Out of all ancient cookbooks and recipes collections, Apicius is the most famous one, and possibly the most impactful. It is the only surviving complete cookbook from the Roman Empire. Written sometime between 1st and 4th centuries CE, its authorship is disputed, most scholars considering it not written by a single author. Marcus Gavius Apicius, a Roman gourmet who flourished during Tiberius’ reign in the 1st century CE, most probably did not write the book that carries his name. As mentioned by Juvenal in the 2nd century CE, the name Apicius was a term used to describe any foodie since the days of Marcus Gavius Apicius. It is suspected by modern scholars that many recipes in the book were written by slave cooks who used a very crude form of Latin that would not have been used by the elites.
There are two extant manuscripts of Apicius. Both of them have been fully digitized and can be viewed online for free in their full grandeur.
The first manuscript, known as the Fulda Apicius, is kept at the New York Academy of Medicine Library (Apicius. [De re culinaria, Libri I-IX]. s.n., [9th century].). It was written on vellum, by several different scribes in a mix of Anglo-Saxon and Carolingian scripts at the monastery at Fulda, Germany, around 830 CE. The Fulda manuscript is not illuminated, containing only the Latin text of Apicius without any drawings.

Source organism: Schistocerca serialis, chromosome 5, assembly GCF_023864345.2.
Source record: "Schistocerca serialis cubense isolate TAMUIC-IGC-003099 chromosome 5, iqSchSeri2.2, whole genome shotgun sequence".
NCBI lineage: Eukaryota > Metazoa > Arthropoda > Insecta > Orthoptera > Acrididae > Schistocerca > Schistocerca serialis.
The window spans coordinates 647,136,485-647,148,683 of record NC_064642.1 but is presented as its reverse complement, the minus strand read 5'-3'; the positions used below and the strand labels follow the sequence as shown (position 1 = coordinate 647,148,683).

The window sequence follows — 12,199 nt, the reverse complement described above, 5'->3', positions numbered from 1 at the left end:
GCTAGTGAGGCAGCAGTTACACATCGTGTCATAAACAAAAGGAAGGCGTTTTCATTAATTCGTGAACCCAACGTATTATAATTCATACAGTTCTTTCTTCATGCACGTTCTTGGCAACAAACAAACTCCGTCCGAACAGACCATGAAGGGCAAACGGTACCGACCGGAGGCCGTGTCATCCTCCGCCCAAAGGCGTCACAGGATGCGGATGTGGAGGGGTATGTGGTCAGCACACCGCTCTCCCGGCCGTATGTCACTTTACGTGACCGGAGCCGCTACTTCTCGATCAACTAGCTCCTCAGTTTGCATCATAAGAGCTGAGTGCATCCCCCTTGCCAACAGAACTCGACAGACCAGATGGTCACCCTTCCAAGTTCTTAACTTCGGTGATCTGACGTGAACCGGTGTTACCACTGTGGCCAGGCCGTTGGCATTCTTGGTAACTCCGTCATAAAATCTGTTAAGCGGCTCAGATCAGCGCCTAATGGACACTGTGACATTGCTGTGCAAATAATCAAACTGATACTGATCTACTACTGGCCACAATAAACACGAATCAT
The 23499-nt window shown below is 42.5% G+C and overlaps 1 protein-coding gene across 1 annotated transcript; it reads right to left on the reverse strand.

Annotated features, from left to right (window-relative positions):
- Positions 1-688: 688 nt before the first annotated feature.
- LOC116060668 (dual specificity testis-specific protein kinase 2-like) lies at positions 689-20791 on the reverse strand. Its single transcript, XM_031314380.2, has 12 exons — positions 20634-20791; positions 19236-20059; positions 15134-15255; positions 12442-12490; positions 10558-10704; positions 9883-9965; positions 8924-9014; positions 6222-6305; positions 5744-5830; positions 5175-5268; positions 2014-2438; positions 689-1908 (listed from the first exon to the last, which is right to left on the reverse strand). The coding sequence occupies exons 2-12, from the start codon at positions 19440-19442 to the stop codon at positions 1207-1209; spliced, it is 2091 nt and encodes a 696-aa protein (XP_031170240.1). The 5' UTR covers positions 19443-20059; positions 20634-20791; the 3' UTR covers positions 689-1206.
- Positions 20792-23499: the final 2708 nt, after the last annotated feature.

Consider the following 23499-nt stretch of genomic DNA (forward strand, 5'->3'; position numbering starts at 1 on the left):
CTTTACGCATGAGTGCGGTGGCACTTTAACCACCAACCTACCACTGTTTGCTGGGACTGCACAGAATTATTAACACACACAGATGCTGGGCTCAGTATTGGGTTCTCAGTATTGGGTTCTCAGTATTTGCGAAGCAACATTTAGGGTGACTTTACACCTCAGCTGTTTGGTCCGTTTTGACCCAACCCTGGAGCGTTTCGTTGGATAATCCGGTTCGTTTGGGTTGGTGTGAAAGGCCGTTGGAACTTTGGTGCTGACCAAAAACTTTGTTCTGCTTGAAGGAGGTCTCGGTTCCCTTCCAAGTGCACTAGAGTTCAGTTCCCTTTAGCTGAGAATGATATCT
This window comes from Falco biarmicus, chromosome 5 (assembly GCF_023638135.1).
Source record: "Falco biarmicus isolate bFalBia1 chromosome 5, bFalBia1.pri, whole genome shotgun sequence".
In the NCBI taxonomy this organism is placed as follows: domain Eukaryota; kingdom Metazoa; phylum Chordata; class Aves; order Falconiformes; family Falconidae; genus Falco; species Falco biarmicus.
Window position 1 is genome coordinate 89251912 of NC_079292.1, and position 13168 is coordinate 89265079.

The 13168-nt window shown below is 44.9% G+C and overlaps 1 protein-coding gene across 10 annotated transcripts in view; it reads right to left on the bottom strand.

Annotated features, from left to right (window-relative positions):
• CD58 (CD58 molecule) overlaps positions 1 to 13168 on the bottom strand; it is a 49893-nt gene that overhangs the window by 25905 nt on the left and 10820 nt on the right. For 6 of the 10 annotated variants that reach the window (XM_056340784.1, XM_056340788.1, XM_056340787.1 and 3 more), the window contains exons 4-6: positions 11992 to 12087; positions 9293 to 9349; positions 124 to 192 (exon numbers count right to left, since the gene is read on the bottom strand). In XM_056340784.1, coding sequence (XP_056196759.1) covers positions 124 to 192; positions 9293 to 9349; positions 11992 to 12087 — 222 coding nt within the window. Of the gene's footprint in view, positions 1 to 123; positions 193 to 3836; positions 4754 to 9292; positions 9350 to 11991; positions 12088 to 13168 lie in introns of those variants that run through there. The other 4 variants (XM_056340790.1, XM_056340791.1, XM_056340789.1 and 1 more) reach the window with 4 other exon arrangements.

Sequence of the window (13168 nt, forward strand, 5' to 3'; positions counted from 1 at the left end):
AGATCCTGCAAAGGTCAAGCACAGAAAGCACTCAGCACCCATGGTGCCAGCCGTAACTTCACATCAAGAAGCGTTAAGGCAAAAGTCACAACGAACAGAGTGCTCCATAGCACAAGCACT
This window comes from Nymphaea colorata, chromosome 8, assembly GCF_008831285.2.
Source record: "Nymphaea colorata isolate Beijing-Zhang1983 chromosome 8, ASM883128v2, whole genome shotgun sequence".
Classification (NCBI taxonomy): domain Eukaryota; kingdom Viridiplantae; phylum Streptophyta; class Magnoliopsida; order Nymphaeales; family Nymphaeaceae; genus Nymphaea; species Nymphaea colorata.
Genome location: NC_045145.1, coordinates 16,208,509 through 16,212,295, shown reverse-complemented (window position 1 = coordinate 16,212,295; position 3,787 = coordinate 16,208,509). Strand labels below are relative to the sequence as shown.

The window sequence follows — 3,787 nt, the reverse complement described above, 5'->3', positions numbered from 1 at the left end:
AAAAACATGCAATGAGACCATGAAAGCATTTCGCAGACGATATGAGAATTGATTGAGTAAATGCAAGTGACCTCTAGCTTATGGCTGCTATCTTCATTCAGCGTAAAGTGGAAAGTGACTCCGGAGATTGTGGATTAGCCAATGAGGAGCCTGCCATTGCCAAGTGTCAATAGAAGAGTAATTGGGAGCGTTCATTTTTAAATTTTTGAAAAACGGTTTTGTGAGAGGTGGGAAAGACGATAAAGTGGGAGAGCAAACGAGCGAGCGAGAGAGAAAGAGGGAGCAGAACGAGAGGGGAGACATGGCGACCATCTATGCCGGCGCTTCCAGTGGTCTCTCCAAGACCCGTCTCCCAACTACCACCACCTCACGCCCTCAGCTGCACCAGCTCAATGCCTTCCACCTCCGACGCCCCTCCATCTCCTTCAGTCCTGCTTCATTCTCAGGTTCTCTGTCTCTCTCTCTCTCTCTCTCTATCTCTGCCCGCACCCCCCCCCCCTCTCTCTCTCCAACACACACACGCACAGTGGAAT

The second manuscript, known as the Vatican Apicius, is kept at the Vatican Library (Urb. Lat. 1146) in Rome, Italy. It is an illuminated manuscript, written for someone who was extremely wealthy. The Vatican Apicius was written and illuminated in St. Martin of Tours, France, in the 9th century, under Abbot Vivian (844-851 CE) and it has been proposed that it was written as a gift for the French king, Charles the Bald. The manuscript traveled around before reaching the Vatican Library. It was in Bologna, Italy in 1464, after which it joined the collection of the Montefeltro dukes, in Urbino. In 1658, the Vatican Apicius manuscript was included in the collection of the Vatican Library under the Urbinati Latini manuscript group.